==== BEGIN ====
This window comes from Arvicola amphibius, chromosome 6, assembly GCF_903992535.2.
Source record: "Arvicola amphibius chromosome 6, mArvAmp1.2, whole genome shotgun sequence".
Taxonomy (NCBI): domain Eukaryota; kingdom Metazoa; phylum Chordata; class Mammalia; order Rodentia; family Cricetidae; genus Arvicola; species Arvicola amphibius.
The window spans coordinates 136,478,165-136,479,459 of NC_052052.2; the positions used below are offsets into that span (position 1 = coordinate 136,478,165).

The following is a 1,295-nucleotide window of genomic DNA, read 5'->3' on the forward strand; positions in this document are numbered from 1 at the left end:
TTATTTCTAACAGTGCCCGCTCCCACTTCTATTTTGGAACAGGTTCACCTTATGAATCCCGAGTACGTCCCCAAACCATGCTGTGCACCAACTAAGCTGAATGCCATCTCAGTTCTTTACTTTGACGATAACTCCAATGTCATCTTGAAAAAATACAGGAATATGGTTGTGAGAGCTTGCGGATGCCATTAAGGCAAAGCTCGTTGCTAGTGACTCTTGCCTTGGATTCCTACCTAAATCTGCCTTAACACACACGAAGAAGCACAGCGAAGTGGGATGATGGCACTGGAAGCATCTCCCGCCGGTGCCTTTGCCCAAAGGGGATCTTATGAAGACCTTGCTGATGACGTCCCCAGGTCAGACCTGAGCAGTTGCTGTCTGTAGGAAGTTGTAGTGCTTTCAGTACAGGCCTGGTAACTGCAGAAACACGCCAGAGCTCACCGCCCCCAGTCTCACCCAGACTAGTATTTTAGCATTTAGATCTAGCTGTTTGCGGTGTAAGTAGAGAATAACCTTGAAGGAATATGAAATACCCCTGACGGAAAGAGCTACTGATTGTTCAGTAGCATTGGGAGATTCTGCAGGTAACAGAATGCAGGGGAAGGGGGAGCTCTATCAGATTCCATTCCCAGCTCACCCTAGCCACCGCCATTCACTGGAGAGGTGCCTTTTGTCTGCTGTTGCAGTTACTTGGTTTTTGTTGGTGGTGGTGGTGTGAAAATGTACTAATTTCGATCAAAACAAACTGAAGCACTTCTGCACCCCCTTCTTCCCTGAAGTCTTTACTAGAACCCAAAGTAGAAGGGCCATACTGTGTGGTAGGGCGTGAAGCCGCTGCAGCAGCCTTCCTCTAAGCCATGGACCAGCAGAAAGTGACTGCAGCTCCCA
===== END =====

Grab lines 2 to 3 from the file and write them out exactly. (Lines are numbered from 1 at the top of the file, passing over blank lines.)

Source record: "Arvicola amphibius chromosome 6, mArvAmp1.2, whole genome shotgun sequence".
Taxonomy (NCBI): domain Eukaryota; kingdom Metazoa; phylum Chordata; class Mammalia; order Rodentia; family Cricetidae; genus Arvicola; species Arvicola amphibius.